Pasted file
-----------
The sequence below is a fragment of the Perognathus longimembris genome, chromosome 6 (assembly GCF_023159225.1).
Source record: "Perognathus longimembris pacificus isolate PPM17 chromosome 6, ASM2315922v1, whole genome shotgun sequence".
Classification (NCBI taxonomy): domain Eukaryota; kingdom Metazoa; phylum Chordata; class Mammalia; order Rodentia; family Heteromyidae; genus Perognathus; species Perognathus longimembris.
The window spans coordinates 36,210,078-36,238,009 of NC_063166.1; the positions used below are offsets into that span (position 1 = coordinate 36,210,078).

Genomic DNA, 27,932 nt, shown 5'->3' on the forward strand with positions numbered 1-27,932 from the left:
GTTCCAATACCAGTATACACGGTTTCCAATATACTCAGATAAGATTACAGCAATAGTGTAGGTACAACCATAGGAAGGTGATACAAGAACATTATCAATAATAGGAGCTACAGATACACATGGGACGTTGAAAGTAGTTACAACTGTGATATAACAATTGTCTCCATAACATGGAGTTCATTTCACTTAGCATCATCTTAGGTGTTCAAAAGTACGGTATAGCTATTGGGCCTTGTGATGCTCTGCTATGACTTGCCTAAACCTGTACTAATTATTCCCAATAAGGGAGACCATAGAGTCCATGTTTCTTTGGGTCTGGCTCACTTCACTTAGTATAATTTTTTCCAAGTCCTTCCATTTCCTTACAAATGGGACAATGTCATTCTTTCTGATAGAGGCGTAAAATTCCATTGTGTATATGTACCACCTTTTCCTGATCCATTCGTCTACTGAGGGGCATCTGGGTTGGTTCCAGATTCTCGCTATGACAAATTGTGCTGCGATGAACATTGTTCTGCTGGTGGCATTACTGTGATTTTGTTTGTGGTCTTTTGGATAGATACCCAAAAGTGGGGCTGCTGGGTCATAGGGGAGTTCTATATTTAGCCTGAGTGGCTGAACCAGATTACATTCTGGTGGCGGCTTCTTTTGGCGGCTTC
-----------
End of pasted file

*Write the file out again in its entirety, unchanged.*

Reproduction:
The sequence below is a fragment of the Perognathus longimembris genome, chromosome 6 (assembly GCF_023159225.1).
Source record: "Perognathus longimembris pacificus isolate PPM17 chromosome 6, ASM2315922v1, whole genome shotgun sequence".
Classification (NCBI taxonomy): domain Eukaryota; kingdom Metazoa; phylum Chordata; class Mammalia; order Rodentia; family Heteromyidae; genus Perognathus; species Perognathus longimembris.
The window spans coordinates 36,210,078-36,238,009 of NC_063166.1; the positions used below are offsets into that span (position 1 = coordinate 36,210,078).

Genomic DNA, 27,932 nt, shown 5'->3' on the forward strand with positions numbered 1-27,932 from the left:
GTTCCAATACCAGTATACACGGTTTCCAATATACTCAGATAAGATTACAGCAATAGTGTAGGTACAACCATAGGAAGGTGATACAAGAACATTATCAATAATAGGAGCTACAGATACACATGGGACGTTGAAAGTAGTTACAACTGTGATATAACAATTGTCTCCATAACATGGAGTTCATTTCACTTAGCATCATCTTAGGTGTTCAAAAGTACGGTATAGCTATTGGGCCTTGTGATGCTCTGCTATGACTTGCCTAAACCTGTACTAATTATTCCCAATAAGGGAGACCATAGAGTCCATGTTTCTTTGGGTCTGGCTCACTTCACTTAGTATAATTTTTTCCAAGTCCTTCCATTTCCTTACAAATGGGACAATGTCATTCTTTCTGATAGAGGCGTAAAATTCCATTGTGTATATGTACCACCTTTTCCTGATCCATTCGTCTACTGAGGGGCATCTGGGTTGGTTCCAGATTCTCGCTATGACAAATTGTGCTGCGATGAACATTGTTCTGCTGGTGGCATTACTGTGATTTTGTTTGTGGTCTTTTGGATAGATACCCAAAAGTGGGGCTGCTGGGTCATAGGGGAGTTCTATATTTAGCCTGAGTGGCTGAACCAGATTACATTCTGGTGGCGGCTTCTTTTGGCGGCTTC